Hagan, who is the co-chair of the Senate Textile Caucus, made the announcement at Unifi Manufacturing, a leading producer of multi-filament polyester and nylon textured yarns and related raw materials. Headquartered in Greensboro, Unifi also operates manufacturing facilities in Yadkinville, Madison and Reidsville.
“Illegal trafficking of yard and duty evasion is on the rise, which has impacted the U.S. textile industry’s ability to compete in the global marketplace,” Hagan said. “The TESA bill cracks down on this illegal activity. North Carolina is one of the top textile employers in the country.
“When American workers are given a level playing field, they produce the best products in the world,” she said. “But right now, our yarn and fabric producers in North Carolina and throughout the country are competing in an unfair trading environment that is costing American jobs. While our economy is still just beginning to recover, I refuse to let jobs and revenue dollars leave our shores because of insufficient enforcement resources. This bill will ensure our hardworking textile workers no longer suffer because of the illegal actions of foreign companies.”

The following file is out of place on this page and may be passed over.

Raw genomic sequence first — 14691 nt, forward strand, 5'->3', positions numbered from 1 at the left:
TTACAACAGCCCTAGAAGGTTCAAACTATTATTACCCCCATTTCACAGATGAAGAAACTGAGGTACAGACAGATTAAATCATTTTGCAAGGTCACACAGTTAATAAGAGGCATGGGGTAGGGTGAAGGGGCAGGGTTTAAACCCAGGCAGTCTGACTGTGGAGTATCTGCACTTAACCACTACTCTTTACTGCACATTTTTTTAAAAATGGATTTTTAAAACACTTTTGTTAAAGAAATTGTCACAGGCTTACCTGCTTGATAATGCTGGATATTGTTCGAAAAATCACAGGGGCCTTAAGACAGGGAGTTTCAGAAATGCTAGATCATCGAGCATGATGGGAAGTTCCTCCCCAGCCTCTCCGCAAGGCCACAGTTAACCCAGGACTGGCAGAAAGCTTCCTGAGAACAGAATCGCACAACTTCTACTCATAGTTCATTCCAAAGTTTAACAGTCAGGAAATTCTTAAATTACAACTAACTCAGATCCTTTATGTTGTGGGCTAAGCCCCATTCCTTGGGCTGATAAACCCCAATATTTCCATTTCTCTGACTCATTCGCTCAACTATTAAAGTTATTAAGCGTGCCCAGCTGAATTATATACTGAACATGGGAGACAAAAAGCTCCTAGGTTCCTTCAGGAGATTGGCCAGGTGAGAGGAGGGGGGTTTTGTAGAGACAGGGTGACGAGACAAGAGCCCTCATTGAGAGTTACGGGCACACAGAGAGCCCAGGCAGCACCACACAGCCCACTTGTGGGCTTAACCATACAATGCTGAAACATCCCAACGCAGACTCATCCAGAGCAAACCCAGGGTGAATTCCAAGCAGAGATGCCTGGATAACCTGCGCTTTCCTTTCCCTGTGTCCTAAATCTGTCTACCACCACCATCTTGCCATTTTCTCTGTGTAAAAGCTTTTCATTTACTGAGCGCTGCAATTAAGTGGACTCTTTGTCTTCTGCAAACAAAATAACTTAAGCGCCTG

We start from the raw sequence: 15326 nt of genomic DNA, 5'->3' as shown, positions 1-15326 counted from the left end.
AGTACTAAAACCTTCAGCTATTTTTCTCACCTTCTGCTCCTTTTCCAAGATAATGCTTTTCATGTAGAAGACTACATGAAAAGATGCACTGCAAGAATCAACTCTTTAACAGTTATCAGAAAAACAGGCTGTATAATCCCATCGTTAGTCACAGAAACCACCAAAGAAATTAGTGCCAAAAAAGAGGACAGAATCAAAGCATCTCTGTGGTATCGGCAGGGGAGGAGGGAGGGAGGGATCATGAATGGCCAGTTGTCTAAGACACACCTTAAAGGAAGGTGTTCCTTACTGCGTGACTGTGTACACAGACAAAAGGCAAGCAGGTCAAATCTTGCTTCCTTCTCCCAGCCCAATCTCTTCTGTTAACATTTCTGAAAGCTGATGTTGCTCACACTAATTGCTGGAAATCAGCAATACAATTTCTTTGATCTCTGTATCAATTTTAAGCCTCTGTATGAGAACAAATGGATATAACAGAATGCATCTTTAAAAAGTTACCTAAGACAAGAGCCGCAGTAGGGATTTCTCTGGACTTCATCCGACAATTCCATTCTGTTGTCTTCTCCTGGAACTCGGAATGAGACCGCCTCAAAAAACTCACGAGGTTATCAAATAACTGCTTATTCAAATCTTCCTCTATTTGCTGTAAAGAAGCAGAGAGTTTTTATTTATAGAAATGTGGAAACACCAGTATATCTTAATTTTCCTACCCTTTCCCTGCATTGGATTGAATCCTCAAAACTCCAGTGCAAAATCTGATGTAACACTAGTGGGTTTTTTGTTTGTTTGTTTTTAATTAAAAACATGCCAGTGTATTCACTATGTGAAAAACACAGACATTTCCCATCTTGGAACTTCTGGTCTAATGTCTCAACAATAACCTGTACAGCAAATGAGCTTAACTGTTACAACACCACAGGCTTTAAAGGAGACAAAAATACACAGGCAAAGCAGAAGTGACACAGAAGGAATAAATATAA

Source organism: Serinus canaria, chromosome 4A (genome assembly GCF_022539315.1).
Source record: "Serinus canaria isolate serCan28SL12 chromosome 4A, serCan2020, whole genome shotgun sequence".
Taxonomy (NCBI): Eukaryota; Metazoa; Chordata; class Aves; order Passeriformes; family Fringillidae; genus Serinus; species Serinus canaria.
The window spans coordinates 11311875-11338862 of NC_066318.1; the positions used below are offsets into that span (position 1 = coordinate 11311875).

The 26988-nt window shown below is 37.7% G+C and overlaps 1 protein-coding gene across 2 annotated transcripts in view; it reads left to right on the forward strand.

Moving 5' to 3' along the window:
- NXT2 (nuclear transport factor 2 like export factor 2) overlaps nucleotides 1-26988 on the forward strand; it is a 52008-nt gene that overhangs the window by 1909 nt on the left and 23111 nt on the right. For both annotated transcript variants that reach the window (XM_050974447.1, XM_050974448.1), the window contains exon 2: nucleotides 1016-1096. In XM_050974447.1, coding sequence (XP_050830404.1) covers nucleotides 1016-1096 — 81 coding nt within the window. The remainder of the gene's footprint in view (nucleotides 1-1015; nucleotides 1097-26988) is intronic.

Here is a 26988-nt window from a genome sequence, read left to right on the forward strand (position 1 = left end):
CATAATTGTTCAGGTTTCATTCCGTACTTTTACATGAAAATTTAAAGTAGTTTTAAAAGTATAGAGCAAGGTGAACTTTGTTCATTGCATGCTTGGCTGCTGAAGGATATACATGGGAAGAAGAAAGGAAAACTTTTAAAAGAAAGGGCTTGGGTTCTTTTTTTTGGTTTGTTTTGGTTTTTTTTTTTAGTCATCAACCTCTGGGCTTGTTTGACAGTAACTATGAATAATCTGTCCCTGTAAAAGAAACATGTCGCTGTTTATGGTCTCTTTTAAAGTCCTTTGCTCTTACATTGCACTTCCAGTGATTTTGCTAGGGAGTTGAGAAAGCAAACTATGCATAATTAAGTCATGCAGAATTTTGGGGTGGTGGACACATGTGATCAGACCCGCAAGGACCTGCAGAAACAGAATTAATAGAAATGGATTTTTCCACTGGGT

During the last Congress, the bill was co-sponsored by Senator Lindsey Graham (R-SC). North Carolina Representatives Larry Kissell and Walter Jones introduced the House version.
“Specifically, this legislation will: Establish an electronic verification program that tracks yarn and fabric imports in countries operating under free trade agreements; Increase the number of textile and apparel verification specialists at the 15 largest U.S. ports that process textile and apparel imports; Increase textile staff at the Customs and Border Protection Agency headquarters and retarget them toward trade preference verifications. Headquarters staff has been significantly reduced over the last five years,” Hagan said.